Susan Shirk, former Deputy Assistant Secretary of State responsible for U.S. relations with China, is the author of China: Fragile Superpower. In her book Shirk opens up the black box of Chinese politics and finds that the real danger lies in the deep insecurity of its leaders. Below Shirk graciously answers some questions for OUP.
OUP: China looks so successful. Why do you call it “fragile?”
Susan Shirk: When I tell my American friends I am writing a book about Chinese politics and foreign policy called “Fragile Superpower,” they ask “what do you mean, ‘fragile’?” When I tell my Chinese friends I am writing a book called “Fragile Superpower,” every one of them asks, “what do you mean, ‘superpower’?” No one questions “fragile.”
China’s leaders face a troubling paradox: The more modern and prosperous the country is, the more insecure and threatened they feel. Market reforms and economic opening have turned Chinese society on its head and created latent challenges to Communist Party rule.
Inequality has widened. People suspect that the rich have acquired their wealth through official connections and corruption. Protests by workers and farmers occur every day.
Popular nationalism helps build popular support for the Communist Party but could turn against the Party in a crisis. People now have much more information about news inside and outside the country through the Internet and the commercialized mass media. Preventing competition between Party politicians from becoming public is becoming increasingly difficult.
The People’s Republic is a brittle authoritarian regime that fears its own citizens and can only bend so far to accommodate the demands of foreign governments. China may be an emerging superpower, but it is a fragile one. And it is China’s internal fragility, not its economic or military strength that presents the greatest danger to us.
We need to understand the fears that motivate China’s leaders if we want to head off conflict with it.
OUP: Can Communist Party rule survive in China when it’s collapsed in almost every other country in the world except Cuba, Vietnam and North Korea?
Shirk: So long as the leadership remains united and the military loyal, the Communist Party can manage social unrest.
OUP: What was “Tiananmen” and what were the lessons that the Communist Party leaders took away from it?
The leadership split over how to handle the protests, and the regime remained standing only because the military followed orders and forcibly put down the demonstrations.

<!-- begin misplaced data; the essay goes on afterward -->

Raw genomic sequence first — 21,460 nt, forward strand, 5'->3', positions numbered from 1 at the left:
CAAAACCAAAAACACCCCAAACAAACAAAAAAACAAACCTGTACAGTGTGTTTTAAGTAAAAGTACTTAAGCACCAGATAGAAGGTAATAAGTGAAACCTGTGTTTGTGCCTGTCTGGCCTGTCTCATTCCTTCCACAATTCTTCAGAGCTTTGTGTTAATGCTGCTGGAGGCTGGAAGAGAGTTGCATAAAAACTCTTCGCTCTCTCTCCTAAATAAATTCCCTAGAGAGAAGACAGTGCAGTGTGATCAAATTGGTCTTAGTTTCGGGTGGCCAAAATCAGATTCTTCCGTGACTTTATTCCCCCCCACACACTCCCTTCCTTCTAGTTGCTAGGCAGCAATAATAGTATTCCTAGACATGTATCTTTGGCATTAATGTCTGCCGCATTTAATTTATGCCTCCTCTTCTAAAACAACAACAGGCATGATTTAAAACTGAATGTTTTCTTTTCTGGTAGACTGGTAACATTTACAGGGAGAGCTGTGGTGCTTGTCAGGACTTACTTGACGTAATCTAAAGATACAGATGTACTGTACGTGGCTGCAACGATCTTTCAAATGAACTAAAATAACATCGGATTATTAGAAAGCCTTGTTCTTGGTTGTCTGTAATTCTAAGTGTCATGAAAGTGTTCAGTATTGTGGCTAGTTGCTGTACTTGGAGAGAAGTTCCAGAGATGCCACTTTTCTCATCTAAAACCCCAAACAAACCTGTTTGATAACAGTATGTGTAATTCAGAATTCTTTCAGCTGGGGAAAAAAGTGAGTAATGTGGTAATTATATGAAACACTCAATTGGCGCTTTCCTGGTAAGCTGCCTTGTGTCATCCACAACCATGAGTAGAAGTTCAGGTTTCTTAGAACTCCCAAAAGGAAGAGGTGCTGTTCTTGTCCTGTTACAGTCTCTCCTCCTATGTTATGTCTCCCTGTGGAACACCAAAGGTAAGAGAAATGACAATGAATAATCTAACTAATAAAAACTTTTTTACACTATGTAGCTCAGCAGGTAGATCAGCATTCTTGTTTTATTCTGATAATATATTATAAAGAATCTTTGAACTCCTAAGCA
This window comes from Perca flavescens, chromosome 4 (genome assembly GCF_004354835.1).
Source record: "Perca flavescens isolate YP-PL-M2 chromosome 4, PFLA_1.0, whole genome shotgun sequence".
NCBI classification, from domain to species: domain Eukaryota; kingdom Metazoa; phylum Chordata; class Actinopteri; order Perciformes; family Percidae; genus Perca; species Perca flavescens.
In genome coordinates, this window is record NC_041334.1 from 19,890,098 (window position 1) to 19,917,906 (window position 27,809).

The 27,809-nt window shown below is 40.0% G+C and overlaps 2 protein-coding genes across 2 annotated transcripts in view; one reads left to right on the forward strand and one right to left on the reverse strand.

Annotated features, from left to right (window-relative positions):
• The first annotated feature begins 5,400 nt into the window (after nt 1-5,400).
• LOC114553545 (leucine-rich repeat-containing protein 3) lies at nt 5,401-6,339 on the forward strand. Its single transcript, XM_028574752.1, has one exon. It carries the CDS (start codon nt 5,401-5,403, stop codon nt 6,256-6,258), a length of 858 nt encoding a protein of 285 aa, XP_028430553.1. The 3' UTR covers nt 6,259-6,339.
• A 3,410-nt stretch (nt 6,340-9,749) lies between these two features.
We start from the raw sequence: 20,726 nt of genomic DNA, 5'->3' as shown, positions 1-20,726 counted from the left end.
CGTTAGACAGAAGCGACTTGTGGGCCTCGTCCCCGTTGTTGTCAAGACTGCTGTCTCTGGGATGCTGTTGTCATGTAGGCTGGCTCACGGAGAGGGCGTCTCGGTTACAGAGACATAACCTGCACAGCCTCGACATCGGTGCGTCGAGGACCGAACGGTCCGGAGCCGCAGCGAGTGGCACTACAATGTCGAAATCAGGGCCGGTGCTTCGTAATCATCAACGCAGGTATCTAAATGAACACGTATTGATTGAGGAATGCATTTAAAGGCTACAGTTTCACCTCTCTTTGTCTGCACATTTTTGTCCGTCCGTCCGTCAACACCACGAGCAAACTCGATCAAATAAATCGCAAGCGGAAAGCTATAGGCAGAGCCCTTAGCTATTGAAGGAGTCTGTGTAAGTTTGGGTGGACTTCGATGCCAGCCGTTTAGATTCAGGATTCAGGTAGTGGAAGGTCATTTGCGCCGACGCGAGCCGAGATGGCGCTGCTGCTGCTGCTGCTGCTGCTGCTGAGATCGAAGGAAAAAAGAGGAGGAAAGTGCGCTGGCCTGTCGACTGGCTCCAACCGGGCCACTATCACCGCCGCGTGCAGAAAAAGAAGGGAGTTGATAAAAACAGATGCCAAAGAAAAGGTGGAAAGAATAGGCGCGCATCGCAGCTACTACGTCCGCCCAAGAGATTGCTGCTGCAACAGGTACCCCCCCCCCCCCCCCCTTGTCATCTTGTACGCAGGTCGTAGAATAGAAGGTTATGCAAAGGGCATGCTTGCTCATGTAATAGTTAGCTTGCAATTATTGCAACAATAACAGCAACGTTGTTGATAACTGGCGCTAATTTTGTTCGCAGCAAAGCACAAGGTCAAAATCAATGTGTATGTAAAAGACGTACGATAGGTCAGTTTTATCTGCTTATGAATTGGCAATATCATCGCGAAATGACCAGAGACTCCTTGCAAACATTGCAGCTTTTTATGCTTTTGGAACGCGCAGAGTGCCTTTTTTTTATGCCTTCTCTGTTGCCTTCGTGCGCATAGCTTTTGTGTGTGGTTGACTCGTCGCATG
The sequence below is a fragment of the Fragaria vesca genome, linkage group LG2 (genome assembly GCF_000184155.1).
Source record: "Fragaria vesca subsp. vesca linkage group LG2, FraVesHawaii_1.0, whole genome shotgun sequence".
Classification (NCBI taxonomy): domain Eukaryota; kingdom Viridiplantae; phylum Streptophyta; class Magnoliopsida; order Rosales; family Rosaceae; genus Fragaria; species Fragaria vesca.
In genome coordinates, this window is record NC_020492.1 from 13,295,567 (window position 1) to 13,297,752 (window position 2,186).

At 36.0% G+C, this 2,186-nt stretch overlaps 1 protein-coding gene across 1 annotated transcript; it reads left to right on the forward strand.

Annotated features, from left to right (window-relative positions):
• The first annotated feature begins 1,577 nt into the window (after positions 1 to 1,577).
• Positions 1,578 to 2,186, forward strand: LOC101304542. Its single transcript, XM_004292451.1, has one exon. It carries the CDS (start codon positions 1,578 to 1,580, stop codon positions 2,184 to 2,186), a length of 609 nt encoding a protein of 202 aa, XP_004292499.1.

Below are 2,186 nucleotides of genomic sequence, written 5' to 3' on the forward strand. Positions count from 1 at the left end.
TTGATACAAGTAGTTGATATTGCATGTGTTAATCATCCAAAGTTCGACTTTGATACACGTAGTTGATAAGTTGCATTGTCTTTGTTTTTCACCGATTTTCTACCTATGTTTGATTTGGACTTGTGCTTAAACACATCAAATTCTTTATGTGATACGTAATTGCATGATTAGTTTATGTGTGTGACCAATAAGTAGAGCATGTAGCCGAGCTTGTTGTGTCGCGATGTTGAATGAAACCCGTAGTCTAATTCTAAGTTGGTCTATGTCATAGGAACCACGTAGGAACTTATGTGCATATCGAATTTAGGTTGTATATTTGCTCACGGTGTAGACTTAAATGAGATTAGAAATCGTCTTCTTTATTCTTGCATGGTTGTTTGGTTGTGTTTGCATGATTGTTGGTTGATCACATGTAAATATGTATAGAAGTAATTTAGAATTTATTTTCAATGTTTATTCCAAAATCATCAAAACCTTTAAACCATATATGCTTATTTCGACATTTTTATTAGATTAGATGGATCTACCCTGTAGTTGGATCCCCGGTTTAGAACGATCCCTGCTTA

At almost the same time the Berlin Wall fell and communist regimes in the Soviet Union and Eastern Europe toppled.
Since that time China’s Communist leaders have feared that their own days are numbered. They have an acute sense of domestic insecurity.
And everything they do in both foreign and domestic policy is designed to prevent another Tiananmen by
- 1. Preventing large scale social unrest
- 2. Avoiding public leadership splits
- 3. Keeping the military loyal to the Party
OUP: How does this fragility affect the way China acts in the world?
Shirk: China has a split personality, the responsible power and the emotional, nationalist power which we might call China’s “id.”
Both faces of Chinese power reflect the leaders’ fear about their political survival.
On most issues, China acts cautiously because it is preoccupied with its own domestic problems and intent on avoiding conflicts that could disrupt economic growth. Keeping the economy growing by at least 7 percent per year is considered a political imperative to prevent widespread unemployment and labor unrest.
The responsible China is leading the Six Party Talks on North Korea’s nuclear program and participating actively in regional and global international organizations.
But in a crisis, or when dealing with the hot-button issues of Japan, Taiwan, or the United States, the leaders feel they have to act tough to show how strong they are. Like Chinese Clark Kents, they abandon their usual mild-mannered demeanor and reveal themselves as nationalist superheroes.
They take risks to defend China’s honor. In reaction to some perceived provocation from Japan or Taiwan they might make threats from which they feel they cannot back down without risking their own domestic support. Or if their domestic support is waning, they could be tempted to “wag the dog” to deflect attention to foreign threats.